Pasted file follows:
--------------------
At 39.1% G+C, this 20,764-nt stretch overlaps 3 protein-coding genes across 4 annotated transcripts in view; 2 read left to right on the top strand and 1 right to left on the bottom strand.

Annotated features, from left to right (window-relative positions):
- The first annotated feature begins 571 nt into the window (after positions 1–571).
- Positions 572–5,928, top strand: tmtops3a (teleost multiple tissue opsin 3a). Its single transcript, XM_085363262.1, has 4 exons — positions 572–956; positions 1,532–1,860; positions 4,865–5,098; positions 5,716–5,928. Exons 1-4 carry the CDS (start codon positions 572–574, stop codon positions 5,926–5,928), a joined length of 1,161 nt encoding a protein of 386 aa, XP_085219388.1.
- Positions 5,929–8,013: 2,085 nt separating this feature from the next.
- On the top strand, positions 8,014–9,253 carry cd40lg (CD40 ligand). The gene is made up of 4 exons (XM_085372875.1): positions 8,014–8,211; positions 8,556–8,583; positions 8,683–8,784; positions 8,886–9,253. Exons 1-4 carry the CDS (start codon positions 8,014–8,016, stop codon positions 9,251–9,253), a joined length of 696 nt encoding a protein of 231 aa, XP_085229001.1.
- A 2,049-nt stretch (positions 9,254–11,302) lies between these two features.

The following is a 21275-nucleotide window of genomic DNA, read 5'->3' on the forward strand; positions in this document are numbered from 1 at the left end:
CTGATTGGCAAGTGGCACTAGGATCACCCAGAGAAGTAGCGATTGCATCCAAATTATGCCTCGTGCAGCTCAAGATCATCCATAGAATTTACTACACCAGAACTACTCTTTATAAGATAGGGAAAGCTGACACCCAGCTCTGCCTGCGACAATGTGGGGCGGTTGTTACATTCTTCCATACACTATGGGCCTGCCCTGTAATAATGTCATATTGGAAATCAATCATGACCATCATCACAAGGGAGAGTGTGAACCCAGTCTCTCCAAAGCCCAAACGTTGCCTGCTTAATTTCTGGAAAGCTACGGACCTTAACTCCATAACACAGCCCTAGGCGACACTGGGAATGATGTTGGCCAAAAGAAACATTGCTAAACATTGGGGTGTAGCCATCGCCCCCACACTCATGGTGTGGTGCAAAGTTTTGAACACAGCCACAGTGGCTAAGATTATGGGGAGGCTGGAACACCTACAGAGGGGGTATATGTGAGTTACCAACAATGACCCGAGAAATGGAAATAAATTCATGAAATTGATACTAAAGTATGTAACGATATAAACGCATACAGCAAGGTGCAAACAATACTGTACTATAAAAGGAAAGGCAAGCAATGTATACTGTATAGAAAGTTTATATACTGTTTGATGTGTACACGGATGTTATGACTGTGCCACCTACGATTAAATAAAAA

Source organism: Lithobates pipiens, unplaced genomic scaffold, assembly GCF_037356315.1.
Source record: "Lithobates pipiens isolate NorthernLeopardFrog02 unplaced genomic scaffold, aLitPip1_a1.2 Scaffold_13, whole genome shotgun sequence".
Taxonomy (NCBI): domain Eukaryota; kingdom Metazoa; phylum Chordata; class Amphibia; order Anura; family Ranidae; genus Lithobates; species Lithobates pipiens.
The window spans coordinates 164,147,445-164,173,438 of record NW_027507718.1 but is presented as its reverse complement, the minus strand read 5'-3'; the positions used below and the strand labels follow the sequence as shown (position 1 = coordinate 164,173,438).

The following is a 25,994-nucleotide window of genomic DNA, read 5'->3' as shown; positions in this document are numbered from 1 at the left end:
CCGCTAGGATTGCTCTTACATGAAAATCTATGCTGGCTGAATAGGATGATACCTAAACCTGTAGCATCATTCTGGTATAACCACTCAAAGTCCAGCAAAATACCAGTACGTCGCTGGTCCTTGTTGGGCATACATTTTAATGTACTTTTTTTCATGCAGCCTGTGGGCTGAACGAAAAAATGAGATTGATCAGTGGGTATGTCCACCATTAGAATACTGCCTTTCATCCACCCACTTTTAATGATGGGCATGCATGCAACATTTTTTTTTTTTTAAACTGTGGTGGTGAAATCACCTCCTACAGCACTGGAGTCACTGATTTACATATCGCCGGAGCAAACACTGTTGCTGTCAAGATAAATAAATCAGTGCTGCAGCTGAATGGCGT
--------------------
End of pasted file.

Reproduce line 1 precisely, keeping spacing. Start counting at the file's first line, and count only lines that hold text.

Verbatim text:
At 39.1% G+C, this 20,764-nt stretch overlaps 3 protein-coding genes across 4 annotated transcripts in view; 2 read left to right on the top strand and 1 right to left on the bottom strand.